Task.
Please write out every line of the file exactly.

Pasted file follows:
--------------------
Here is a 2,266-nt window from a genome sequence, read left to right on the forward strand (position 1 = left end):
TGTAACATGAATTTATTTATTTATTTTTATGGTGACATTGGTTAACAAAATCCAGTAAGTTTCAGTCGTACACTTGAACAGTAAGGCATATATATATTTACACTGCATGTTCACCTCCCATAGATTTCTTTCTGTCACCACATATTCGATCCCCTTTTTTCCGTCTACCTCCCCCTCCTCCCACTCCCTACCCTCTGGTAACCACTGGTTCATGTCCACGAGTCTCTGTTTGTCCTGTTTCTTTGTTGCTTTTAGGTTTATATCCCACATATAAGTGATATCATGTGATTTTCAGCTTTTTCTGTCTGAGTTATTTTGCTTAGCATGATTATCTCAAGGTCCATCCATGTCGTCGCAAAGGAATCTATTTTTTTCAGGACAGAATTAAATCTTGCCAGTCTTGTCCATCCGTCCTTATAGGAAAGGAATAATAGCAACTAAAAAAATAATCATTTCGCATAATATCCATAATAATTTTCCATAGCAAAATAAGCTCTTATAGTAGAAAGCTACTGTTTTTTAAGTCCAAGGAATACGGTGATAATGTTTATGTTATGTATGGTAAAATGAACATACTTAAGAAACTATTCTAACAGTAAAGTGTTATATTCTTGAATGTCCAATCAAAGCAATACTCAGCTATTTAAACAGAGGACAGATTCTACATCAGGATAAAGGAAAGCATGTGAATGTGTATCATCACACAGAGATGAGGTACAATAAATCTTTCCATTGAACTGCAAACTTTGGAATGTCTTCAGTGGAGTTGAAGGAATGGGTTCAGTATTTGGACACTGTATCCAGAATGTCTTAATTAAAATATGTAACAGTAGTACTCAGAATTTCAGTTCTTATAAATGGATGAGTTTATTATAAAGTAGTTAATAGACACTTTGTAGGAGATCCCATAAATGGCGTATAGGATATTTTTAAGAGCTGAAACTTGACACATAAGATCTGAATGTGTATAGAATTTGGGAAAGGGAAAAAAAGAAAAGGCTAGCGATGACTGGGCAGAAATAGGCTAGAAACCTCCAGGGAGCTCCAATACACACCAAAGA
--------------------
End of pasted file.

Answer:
Here is a 2,266-nt window from a genome sequence, read left to right on the forward strand (position 1 = left end):
TGTAACATGAATTTATTTATTTATTTTTATGGTGACATTGGTTAACAAAATCCAGTAAGTTTCAGTCGTACACTTGAACAGTAAGGCATATATATATTTACACTGCATGTTCACCTCCCATAGATTTCTTTCTGTCACCACATATTCGATCCCCTTTTTTCCGTCTACCTCCCCCTCCTCCCACTCCCTACCCTCTGGTAACCACTGGTTCATGTCCACGAGTCTCTGTTTGTCCTGTTTCTTTGTTGCTTTTAGGTTTATATCCCACATATAAGTGATATCATGTGATTTTCAGCTTTTTCTGTCTGAGTTATTTTGCTTAGCATGATTATCTCAAGGTCCATCCATGTCGTCGCAAAGGAATCTATTTTTTTCAGGACAGAATTAAATCTTGCCAGTCTTGTCCATCCGTCCTTATAGGAAAGGAATAATAGCAACTAAAAAAATAATCATTTCGCATAATATCCATAATAATTTTCCATAGCAAAATAAGCTCTTATAGTAGAAAGCTACTGTTTTTTAAGTCCAAGGAATACGGTGATAATGTTTATGTTATGTATGGTAAAATGAACATACTTAAGAAACTATTCTAACAGTAAAGTGTTATATTCTTGAATGTCCAATCAAAGCAATACTCAGCTATTTAAACAGAGGACAGATTCTACATCAGGATAAAGGAAAGCATGTGAATGTGTATCATCACACAGAGATGAGGTACAATAAATCTTTCCATTGAACTGCAAACTTTGGAATGTCTTCAGTGGAGTTGAAGGAATGGGTTCAGTATTTGGACACTGTATCCAGAATGTCTTAATTAAAATATGTAACAGTAGTACTCAGAATTTCAGTTCTTATAAATGGATGAGTTTATTATAAAGTAGTTAATAGACACTTTGTAGGAGATCCCATAAATGGCGTATAGGATATTTTTAAGAGCTGAAACTTGACACATAAGATCTGAATGTGTATAGAATTTGGGAAAGGGAAAAAAAGAAAAGGCTAGCGATGACTGGGCAGAAATAGGCTAGAAACCTCCAGGGAGCTCCAATACACACCAAAGA